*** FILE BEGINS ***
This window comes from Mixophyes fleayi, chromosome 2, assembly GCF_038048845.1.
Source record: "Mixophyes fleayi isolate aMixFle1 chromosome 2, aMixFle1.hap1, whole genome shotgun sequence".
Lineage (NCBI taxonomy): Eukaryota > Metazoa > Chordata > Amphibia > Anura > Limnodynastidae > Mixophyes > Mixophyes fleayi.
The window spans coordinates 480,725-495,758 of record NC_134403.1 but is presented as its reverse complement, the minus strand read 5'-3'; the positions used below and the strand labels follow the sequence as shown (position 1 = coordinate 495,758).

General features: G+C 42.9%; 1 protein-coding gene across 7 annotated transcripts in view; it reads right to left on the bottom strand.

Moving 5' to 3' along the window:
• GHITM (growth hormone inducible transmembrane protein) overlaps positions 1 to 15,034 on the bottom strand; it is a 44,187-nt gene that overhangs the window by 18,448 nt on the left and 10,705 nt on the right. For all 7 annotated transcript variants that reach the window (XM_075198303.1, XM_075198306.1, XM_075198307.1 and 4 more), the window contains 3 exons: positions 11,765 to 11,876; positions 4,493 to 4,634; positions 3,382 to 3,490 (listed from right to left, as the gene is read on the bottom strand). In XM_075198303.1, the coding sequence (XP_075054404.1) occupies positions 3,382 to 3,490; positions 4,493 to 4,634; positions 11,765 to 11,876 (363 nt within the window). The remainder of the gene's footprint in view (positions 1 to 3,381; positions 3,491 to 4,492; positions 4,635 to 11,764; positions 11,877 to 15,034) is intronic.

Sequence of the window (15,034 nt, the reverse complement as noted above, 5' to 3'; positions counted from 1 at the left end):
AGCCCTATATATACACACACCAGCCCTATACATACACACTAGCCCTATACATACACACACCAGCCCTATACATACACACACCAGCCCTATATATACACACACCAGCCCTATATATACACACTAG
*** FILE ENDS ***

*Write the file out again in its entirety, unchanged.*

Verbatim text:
This window comes from Mixophyes fleayi, chromosome 2, assembly GCF_038048845.1.
Source record: "Mixophyes fleayi isolate aMixFle1 chromosome 2, aMixFle1.hap1, whole genome shotgun sequence".
Lineage (NCBI taxonomy): Eukaryota > Metazoa > Chordata > Amphibia > Anura > Limnodynastidae > Mixophyes > Mixophyes fleayi.
The window spans coordinates 480,725-495,758 of record NC_134403.1 but is presented as its reverse complement, the minus strand read 5'-3'; the positions used below and the strand labels follow the sequence as shown (position 1 = coordinate 495,758).

General features: G+C 42.9%; 1 protein-coding gene across 7 annotated transcripts in view; it reads right to left on the bottom strand.

Moving 5' to 3' along the window:
• GHITM (growth hormone inducible transmembrane protein) overlaps positions 1 to 15,034 on the bottom strand; it is a 44,187-nt gene that overhangs the window by 18,448 nt on the left and 10,705 nt on the right. For all 7 annotated transcript variants that reach the window (XM_075198303.1, XM_075198306.1, XM_075198307.1 and 4 more), the window contains 3 exons: positions 11,765 to 11,876; positions 4,493 to 4,634; positions 3,382 to 3,490 (listed from right to left, as the gene is read on the bottom strand). In XM_075198303.1, the coding sequence (XP_075054404.1) occupies positions 3,382 to 3,490; positions 4,493 to 4,634; positions 11,765 to 11,876 (363 nt within the window). The remainder of the gene's footprint in view (positions 1 to 3,381; positions 3,491 to 4,492; positions 4,635 to 11,764; positions 11,877 to 15,034) is intronic.

Sequence of the window (15,034 nt, the reverse complement as noted above, 5' to 3'; positions counted from 1 at the left end):
AGCCCTATATATACACACACCAGCCCTATACATACACACTAGCCCTATACATACACACACCAGCCCTATACATACACACACCAGCCCTATATATACACACACCAGCCCTATATATACACACTAG